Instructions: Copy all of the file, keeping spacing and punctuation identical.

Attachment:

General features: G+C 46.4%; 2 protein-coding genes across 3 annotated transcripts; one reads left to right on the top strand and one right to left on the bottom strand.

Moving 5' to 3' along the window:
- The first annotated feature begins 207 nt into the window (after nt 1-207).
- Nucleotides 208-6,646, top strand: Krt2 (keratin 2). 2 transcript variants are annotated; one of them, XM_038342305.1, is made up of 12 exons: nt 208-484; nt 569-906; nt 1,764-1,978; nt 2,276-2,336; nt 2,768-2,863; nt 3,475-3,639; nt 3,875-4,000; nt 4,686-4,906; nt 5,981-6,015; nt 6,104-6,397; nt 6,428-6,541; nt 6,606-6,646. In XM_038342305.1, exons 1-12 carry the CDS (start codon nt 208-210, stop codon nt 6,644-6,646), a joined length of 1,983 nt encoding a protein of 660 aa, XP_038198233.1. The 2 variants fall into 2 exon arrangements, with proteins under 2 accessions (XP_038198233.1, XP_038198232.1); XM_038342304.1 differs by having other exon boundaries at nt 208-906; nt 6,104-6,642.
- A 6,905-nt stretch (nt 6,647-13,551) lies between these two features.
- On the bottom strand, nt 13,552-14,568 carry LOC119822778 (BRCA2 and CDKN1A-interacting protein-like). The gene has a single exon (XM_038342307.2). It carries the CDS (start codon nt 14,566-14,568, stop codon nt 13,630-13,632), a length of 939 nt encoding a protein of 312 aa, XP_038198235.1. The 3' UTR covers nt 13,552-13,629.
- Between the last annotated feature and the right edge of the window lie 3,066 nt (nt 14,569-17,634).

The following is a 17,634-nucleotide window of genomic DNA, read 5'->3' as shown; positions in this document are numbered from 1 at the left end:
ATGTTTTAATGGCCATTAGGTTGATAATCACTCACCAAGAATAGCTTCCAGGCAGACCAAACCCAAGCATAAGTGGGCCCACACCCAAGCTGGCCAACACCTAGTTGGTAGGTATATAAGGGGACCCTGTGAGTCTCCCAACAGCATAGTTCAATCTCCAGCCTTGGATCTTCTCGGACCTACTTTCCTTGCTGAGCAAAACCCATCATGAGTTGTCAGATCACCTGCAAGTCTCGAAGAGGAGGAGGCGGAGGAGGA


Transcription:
General features: G+C 46.4%; 2 protein-coding genes across 3 annotated transcripts; one reads left to right on the top strand and one right to left on the bottom strand.

Moving 5' to 3' along the window:
- The first annotated feature begins 207 nt into the window (after nt 1-207).
- Nucleotides 208-6,646, top strand: Krt2 (keratin 2). 2 transcript variants are annotated; one of them, XM_038342305.1, is made up of 12 exons: nt 208-484; nt 569-906; nt 1,764-1,978; nt 2,276-2,336; nt 2,768-2,863; nt 3,475-3,639; nt 3,875-4,000; nt 4,686-4,906; nt 5,981-6,015; nt 6,104-6,397; nt 6,428-6,541; nt 6,606-6,646. In XM_038342305.1, exons 1-12 carry the CDS (start codon nt 208-210, stop codon nt 6,644-6,646), a joined length of 1,983 nt encoding a protein of 660 aa, XP_038198233.1. The 2 variants fall into 2 exon arrangements, with proteins under 2 accessions (XP_038198233.1, XP_038198232.1); XM_038342304.1 differs by having other exon boundaries at nt 208-906; nt 6,104-6,642.
- A 6,905-nt stretch (nt 6,647-13,551) lies between these two features.
- On the bottom strand, nt 13,552-14,568 carry LOC119822778 (BRCA2 and CDKN1A-interacting protein-like). The gene has a single exon (XM_038342307.2). It carries the CDS (start codon nt 14,566-14,568, stop codon nt 13,630-13,632), a length of 939 nt encoding a protein of 312 aa, XP_038198235.1. The 3' UTR covers nt 13,552-13,629.
- Between the last annotated feature and the right edge of the window lie 3,066 nt (nt 14,569-17,634).

The following is a 17,634-nucleotide window of genomic DNA, read 5'->3' as shown; positions in this document are numbered from 1 at the left end:
ATGTTTTAATGGCCATTAGGTTGATAATCACTCACCAAGAATAGCTTCCAGGCAGACCAAACCCAAGCATAAGTGGGCCCACACCCAAGCTGGCCAACACCTAGTTGGTAGGTATATAAGGGGACCCTGTGAGTCTCCCAACAGCATAGTTCAATCTCCAGCCTTGGATCTTCTCGGACCTACTTTCCTTGCTGAGCAAAACCCATCATGAGTTGTCAGATCACCTGCAAGTCTCGAAGAGGAGGAGGCGGAGGAGGA